Some very powerful people in the United States see absolutely nothing wrong with generalized government endorsement of religious belief.
Eleven legislative rooms in the Kentucky Statehouse will display signs reading “In God We Trust” thanks to a private donor.
The Lexington Herald-Leader reports that the signs are a temporary measure, and they will eventually be replaced by permanent displays that will show an updated version of the state seal in addition to the national motto. The Kentucky legislature passed a measure calling for the signs in 2006.
Kentucky Senate President, Robert Stivers (R-Manchester) gave an explicitly sectarian rationale for the measure.
Officials in Ballwin, Mo., have voted 6-2 not to accept a donation to display the motto “In God We Trust” in its board room.
The St. Louis Post-Dispatch reported that the Holy Infant Parish and Knights of Columbus offered to donate $750 to pay for the sign, with supporters arguing that the motto merely represents patriotism, and not religious fervor. A spokesman for the Knights of Columbus noted that the motto was adopted in the 1950s and is historical, rather than religious.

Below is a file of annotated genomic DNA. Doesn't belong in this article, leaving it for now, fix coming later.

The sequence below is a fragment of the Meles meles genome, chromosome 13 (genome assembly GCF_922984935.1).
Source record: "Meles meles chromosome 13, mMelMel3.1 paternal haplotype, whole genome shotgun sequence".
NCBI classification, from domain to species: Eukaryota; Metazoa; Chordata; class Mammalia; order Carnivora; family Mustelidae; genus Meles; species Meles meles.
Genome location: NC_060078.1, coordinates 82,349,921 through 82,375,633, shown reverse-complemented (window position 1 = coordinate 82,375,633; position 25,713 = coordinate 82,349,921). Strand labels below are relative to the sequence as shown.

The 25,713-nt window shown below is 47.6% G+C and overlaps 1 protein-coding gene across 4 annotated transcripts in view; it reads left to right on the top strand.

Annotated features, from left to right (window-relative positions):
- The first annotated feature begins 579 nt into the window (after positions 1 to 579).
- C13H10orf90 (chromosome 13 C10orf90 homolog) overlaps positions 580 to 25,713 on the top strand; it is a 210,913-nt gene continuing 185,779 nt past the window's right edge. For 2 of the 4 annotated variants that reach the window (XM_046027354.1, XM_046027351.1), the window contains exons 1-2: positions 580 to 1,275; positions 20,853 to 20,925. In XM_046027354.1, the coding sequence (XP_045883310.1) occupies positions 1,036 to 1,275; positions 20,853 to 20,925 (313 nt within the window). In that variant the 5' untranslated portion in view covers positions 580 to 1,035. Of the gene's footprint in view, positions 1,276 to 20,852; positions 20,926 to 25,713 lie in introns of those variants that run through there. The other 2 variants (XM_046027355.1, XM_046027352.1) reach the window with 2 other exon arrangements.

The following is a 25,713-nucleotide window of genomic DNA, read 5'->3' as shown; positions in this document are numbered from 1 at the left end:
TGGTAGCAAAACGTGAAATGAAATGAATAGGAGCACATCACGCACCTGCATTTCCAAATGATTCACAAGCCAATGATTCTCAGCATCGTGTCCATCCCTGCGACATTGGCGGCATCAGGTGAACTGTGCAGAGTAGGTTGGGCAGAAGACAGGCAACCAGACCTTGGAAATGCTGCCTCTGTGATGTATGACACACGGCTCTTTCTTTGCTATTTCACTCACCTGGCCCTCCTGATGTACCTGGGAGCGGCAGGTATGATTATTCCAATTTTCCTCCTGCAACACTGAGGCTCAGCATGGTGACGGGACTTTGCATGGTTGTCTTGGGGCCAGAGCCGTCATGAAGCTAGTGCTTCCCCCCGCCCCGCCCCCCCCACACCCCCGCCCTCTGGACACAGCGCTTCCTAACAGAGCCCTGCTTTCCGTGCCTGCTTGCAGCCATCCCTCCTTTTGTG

An Alabama atheist who spoke out against a proposed “In God We Trust” display at Mobile’s Government Plaza is facing the sort of vicious backlash that has become far too common for those who challenge government-sponsored religion.
A group of atheists in New York lost its battle to remove the words “In God We Trust” from currency in May.
The 11 plaintiffs in the case argued that the phrase represents an official establishment of religion, and therefore violated the First Amendment, reported Religion News Service.
But the 2nd U.S. Circuit Court of Appeals disagreed, finding that the national motto didn’t endorse religion; further, the plaintiffs’ free exercise was not burdened by carrying currency that featured the motto.
A Pennsylvania state legislator is pushing a bill that would require public schools in the state to post “In God We Trust” signs – but he insists religion has nothing to do with it.
Rep. Rick Saccone (R-Allegheny/Washington) says he merely wants to honor the anniversary of the first appearance of “In God We Trust” on coins, which occurred 150 years ago.
Posting “In God We Trust” signs in city and county government buildings has become all the rage in California.
The drive is spearheaded by a Bakersfield woman named Jacquie Sullivan who persuaded officials in her town to adopt the motto and then took the crusade to other cities. The most recent town to approve the motto is Port Hueneme in Ventura County. The vote was 4-1.